Give for the future

New technology revolutionises the way we look at the universe – donate towards a new receiver at Metsähovi

Space has always stirred up our curiosity and fed our imagination. The universe is good at keeping its secrets, but thanks to the tireless and courageous scientists around the world, we now know more and see further than ever before.
Elliptical Galaxies
A Multi-Wavelength View of Radio Galaxy Hercules A taken by the Hubble Space Telescope.

Located in Kirkkonummi, Aalto University Metsähovi Radio Observatory is the only astronomical radio observatory and  continuously operational astronomical observation station in Finland. On a global level, Metsähovi is well known for its unique, continuous datasets, including solar monitoring programme that has lasted for over 40 years, and observations using high radio frequencies unreachable by most other radio observatories.

Metsähovi was also part of the international research effort that gave us the first picture of a black hole.

Now we want to upgrade the Metsähovi receiver to use the most modern technology possible. In recent years, a new type of receiver (Compact Triple-band Receiver, CTR) has been developed in South Korea, which makes it possible to observe three different frequencies simultaneously. This makes observations considerably faster and more accurate.

This is not a gradual improvement of the research infrastructure, but a huge leap forward to an entirely new technological level.


    Help us know more and see further than ever before

    Support the new receiver with a donation.

    The impact of this new receiver:

    1. Finland's unique expertise in astronomy, which is known to be of a high international standard, will rise to a whole new level. As a founding member of the new astronomical research network, we will be involved in determining how space is studied. Through the new network, we will be there when the next big space discoveries are made.
    2. The number of research objects will rise from hundreds to thousands. These research objects will include more distant and fainter quasars, their supermassive black holes, and the magnetic fields of the Sun and quasars. In addition, the three simultaneous frequencies will provide information about the Sun and its surface layers that we cannot currently obtain. With the help of this data, we can better understand the physical characteristics of the research objects. No one has yet been able to study the development of space objects on several radio frequencies at the same time so there are fantastic possibilities for completely new and surprising results.
    3. We will be able to better prepare for potential dangers. Solar outbursts and solar storms which would be potentially dangerous to us could be predicted weeks before they hit the Earth. Solar storms can damage satellites, electricity networks and radio frequency communications and cause extensive power outages.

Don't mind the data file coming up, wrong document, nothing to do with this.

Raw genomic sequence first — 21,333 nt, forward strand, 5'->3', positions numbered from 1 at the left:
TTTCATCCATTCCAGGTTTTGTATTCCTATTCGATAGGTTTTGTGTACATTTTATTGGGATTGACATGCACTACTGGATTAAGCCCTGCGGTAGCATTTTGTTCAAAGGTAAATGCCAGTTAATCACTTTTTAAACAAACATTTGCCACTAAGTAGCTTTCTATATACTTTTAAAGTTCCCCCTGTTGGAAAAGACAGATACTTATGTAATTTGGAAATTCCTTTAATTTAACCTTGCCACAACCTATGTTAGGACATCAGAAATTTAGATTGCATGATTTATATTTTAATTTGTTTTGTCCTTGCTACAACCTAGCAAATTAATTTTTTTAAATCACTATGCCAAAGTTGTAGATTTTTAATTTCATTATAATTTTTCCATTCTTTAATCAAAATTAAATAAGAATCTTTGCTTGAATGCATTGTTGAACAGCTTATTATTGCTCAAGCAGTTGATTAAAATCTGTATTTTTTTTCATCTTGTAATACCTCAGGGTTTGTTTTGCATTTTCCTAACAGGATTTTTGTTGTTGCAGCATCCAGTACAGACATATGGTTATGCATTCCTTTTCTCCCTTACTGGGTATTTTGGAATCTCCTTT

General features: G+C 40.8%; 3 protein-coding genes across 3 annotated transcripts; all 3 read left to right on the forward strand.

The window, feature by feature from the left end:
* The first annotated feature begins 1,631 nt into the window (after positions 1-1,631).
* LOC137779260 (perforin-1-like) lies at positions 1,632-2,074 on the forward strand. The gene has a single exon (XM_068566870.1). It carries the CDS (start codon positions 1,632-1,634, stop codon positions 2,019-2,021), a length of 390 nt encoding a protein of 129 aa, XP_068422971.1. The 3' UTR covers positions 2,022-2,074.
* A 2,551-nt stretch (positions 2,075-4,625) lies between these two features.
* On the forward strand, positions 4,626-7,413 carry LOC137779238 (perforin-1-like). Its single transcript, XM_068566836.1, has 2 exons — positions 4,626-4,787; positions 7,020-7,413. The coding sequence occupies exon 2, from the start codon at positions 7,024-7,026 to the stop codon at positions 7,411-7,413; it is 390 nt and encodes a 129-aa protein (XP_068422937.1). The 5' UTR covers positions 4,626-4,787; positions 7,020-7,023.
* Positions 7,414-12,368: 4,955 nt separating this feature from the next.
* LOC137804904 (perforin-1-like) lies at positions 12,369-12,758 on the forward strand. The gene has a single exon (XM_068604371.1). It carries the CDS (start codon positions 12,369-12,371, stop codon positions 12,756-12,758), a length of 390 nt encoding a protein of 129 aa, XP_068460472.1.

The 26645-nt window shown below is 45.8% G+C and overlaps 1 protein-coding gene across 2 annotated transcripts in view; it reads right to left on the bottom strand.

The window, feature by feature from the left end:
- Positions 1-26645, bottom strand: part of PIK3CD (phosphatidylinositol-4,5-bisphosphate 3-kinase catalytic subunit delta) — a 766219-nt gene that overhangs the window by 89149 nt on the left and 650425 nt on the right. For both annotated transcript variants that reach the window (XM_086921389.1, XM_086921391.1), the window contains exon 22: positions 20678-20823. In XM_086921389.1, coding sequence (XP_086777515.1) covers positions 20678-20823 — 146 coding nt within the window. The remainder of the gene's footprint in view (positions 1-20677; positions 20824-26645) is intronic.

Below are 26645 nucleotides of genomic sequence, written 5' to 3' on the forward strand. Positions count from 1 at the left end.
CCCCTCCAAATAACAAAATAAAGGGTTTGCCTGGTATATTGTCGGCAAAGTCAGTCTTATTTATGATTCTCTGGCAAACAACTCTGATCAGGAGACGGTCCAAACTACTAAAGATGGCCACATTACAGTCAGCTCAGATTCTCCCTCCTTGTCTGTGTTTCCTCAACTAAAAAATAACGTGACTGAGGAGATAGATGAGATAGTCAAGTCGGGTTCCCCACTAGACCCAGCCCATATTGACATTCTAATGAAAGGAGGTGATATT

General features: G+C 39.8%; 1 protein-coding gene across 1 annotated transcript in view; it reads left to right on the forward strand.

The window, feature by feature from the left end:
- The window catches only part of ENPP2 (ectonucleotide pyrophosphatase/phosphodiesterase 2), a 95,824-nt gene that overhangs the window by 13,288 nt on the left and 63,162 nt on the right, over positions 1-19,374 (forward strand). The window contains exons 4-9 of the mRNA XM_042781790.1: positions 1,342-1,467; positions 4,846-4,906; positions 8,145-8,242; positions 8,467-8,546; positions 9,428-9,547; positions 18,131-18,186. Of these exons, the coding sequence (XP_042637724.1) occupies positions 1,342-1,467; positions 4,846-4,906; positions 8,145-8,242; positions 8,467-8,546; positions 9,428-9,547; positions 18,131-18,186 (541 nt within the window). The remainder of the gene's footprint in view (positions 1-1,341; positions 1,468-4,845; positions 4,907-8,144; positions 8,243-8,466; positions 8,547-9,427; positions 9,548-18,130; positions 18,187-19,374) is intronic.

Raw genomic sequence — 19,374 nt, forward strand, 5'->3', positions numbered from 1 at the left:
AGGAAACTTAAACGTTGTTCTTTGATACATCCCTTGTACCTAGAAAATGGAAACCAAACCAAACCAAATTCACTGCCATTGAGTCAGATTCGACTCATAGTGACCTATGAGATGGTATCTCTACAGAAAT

4. A more accurate understanding of quasars will help to make satellite positioning more precise. More detailed information on what is happening during quasar flaring events will help researchers to specify the Earth's position more accurately concerning quasars. This also impacts the accuracy of satellite positioning, such that precise positioning to even within one centimetre could be possible.

    Remote space research utilises receiver networks whose observation data are combined to create "images" of space objects. In this Very Long Baseline Interferometry (VLBI) collaboration, the networking of European observatories is the best in the world. A perfect example of this collaboration is the EHT network, which published the first image of a black hole in spring of 2019. 

    As receiver technology develops, several European research stations are upgrading their technology. Metsähovi has the opportunity to participate in creating a new type of receiver network and defining its research objects and activities. Joining the network in its early stages would open up the opportunity to utilise and develop Finland's internationally renowned space research excellence at an entirely new level.  The simultaneous multi-frequency VLBI imaging of the new technology network will revolutionise the way we look at the universe.

    The new receiver

    1. is more precise: It observes in three different frequencies simultaneously. The change can be compared to the shift from a monochromatic to a trichromatic image. The  simultaneity allows the object to be viewed at different depths. 
    2. is faster: With the current technology, the receiver at the centre of the radiotelescope must be replaced when the frequency range is changed. This replacement process takes a considerable amount of time, which reduces the time for actual observations. 
    3. opens up a more extensive range of research objects: It will be possible to detect dimmer objects as well.


    Help us know more and see further than ever before

    Support the new receiver with a donation.

    Contact to donate

     Elina Karvonen

    Elina Karvonen

    Donor Engagement

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